Building capacity to help Africa trade better

From new regionalism to new regions: The pitfalls of thick regionalism in Africa


From new regionalism to new regions: The pitfalls of thick regionalism in Africa

by Daniel Bach, tralac Associate

Unlike what has happened in Asia, where the rise of ASEAN since the 1990s correlates with bottom up processes and an emphasis on ‘lean’ institutionalisation, the revival of regionalism has, in Africa, been essentially associated with ‘thick’ institutionalism and a dysfunctional dissociation between regionalism as a project and regionalisation as a de facto process.

Region-building in Africa has been constrained by the region’s attempts to emulate the European Union’s combination of institution-building and transfers of sovereignty. In Africa more than in any other region, regionalism focuses on the achievement of constitutionalised integration, sovereignty-pooling and a broadening of mandates so as to include issues of domestic or regional governance and peace-keeping. This approach is reflected in the adoption of ambitious agendas by the various regional economic communities (RECs), and also in the development of the African Union as a regional organisation endowed with a bold mandate for intervening in the affairs of its member states.

The translation of institution-building blueprints into institutionalisation processes has only met with limited success, however, due to resistance on the part of most African states to conceding any loss of sovereignty. Ambitious agendas are also severely constrained by the uneven ability or willingness of member states and their rulers to dissociate ‘public’ policies from private interests. While region-building in Europe has progressed through a (chequered) process of ‘constitutionalisation’ of integration, region-building in Africa remains associated with the dissemination of a culture of ‘thick institutionalism’ prone to bureaucratic expansion, despite the vacuum generated by delays in, or non-implementation of, the expected transfers of sovereignty.

As a result, region-building is characterised by a lack of congruence between the regionalist ambitions of the regional organisations, and ‘regionalisation’, shaped by processes and interactions that do not necessarily correlate to regionalist projects. Characteristically, while informal trade flows and other, often illicit, trans-state interactions, have flourished in many parts of the continent, formal intra-regional trade levels remain relatively low and the integration of markets and policies in most of the RECs is still embryonic.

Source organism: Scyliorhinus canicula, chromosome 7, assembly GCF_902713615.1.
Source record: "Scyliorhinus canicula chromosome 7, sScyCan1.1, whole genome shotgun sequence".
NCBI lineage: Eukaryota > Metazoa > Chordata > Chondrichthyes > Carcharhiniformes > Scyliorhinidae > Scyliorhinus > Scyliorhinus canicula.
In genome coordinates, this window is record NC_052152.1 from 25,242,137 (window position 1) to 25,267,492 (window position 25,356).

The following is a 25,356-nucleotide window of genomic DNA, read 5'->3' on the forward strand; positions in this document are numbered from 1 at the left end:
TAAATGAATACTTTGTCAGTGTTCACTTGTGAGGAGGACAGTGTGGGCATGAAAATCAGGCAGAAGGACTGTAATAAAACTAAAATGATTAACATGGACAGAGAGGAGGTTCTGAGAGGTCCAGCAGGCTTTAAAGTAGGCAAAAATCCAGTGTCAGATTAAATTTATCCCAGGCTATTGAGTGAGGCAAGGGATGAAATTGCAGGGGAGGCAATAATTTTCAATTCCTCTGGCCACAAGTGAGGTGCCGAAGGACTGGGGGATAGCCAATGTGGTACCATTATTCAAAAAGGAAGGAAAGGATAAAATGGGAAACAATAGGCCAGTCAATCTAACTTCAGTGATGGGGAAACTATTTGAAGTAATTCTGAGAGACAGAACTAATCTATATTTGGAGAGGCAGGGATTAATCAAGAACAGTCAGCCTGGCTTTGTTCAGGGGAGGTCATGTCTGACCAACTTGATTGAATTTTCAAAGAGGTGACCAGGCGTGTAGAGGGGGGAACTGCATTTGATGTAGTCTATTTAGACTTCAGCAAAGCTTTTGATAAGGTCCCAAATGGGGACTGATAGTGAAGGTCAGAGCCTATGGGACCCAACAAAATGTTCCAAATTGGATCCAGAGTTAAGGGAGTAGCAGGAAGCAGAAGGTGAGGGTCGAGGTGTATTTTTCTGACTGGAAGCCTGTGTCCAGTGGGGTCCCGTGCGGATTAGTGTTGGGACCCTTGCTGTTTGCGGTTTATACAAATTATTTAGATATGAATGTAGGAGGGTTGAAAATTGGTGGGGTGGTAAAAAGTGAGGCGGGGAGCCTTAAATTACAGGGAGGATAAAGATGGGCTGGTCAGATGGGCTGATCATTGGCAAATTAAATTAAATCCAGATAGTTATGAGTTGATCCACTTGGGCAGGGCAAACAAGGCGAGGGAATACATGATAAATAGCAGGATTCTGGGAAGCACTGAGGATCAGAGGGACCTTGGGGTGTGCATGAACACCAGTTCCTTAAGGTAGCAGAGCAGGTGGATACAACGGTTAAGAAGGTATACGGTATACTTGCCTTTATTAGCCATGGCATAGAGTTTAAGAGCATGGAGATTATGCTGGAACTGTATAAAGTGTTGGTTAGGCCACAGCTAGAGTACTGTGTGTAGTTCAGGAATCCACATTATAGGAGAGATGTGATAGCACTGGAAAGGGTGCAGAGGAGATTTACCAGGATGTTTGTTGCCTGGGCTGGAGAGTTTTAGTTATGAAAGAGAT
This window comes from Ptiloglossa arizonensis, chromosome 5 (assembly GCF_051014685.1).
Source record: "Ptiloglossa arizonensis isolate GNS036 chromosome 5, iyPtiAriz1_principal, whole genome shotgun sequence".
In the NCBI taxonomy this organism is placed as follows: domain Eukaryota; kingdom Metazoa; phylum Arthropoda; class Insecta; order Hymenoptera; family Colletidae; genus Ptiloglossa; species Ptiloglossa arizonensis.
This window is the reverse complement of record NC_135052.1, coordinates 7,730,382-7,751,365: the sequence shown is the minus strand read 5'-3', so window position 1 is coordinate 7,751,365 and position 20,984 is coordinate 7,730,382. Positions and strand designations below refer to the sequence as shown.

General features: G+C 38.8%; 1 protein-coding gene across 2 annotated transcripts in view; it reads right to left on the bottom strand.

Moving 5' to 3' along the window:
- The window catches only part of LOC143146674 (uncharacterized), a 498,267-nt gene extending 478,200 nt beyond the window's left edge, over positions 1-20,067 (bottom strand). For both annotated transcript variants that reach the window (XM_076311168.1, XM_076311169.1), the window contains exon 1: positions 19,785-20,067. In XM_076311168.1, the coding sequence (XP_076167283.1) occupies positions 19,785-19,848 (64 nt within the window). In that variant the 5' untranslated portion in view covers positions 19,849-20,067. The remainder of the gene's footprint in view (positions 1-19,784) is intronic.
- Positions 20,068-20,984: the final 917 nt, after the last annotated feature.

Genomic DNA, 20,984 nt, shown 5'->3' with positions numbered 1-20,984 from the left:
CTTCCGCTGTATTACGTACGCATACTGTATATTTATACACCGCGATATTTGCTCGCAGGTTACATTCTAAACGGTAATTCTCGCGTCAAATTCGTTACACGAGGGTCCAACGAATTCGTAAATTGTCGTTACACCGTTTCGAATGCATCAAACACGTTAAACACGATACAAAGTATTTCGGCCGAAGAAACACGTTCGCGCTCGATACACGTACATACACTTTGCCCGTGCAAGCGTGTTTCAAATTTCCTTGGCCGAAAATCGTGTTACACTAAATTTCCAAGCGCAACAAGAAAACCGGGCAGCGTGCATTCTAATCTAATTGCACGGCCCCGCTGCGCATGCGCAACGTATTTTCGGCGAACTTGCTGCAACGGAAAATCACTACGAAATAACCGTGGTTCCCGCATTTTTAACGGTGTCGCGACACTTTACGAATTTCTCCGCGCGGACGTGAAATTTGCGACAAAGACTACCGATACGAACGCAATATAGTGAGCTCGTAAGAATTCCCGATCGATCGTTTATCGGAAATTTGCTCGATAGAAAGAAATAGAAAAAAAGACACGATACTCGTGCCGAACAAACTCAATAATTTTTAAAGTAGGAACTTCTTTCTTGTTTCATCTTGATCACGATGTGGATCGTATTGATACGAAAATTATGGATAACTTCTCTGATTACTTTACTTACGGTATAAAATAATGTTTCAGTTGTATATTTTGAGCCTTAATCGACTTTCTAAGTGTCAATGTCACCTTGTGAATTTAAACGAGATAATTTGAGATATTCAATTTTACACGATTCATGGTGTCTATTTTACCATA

There is no doubt that region-building in Africa is more dynamic than it was a decade ago, thanks largely to improved governance in sub-Saharan Africa and a greater capacity to generate sustainable public policies. Increased engagement with the global economy has also been creating fresh incentives to ‘defragment’ and consolidate African markets beyond existing borders and barriers. Among the eight RECs, the East African Community (EAC) can claim special status due to significant progress with respect to the convergence between regionalism and regionalisation. The EAC’s achievements, build upon lessons learnt from the failure of earlier integration experiments, the emergence of the region as a ‘social and cognitive entity’, and its treatment as a ‘common good’ by member states.

The EAC is a reminder that there is potential for effective region-building in Africa. Current depictions of Africa as an ‘emerging’ continent also proceed from the assumption that the continent is ready for a process of ‘defragmentation’ and region-building in conjunction with bottom up and investment driven agendas At a time when the European integration experiment is coming under significant strain, sticking to a model that, in any case, was never truly accepted in Africa is both costly and counterproductive. Unless the propensity to equate ‘new’ regionalism with thick institutionalism is reconsidered, African countries may simply end up following a path that diverges from the pattern whereby, as in many parts of the world, new regionalism is the vehicle for the rise of new regions.


This note is based on a presentation on “The trajectory of ‘new’ regionalism in Africa” given by Professor Daniel Bach, a tralac Associate based at the University of Bordeaux, in November 2011 at a conference on regional integration held by the Consortium for Comparative Research on Regional Integration and Social Cohesion (RISC) in Rustenburg, South Africa.

More of Professor Bach’s work can be accessed at http://www.centredurkheim.fr/PagesCV/Bach_bis.html.


Email This email address is being protected from spambots. You need JavaScript enabled to view it.
Tel +27 21 880 2010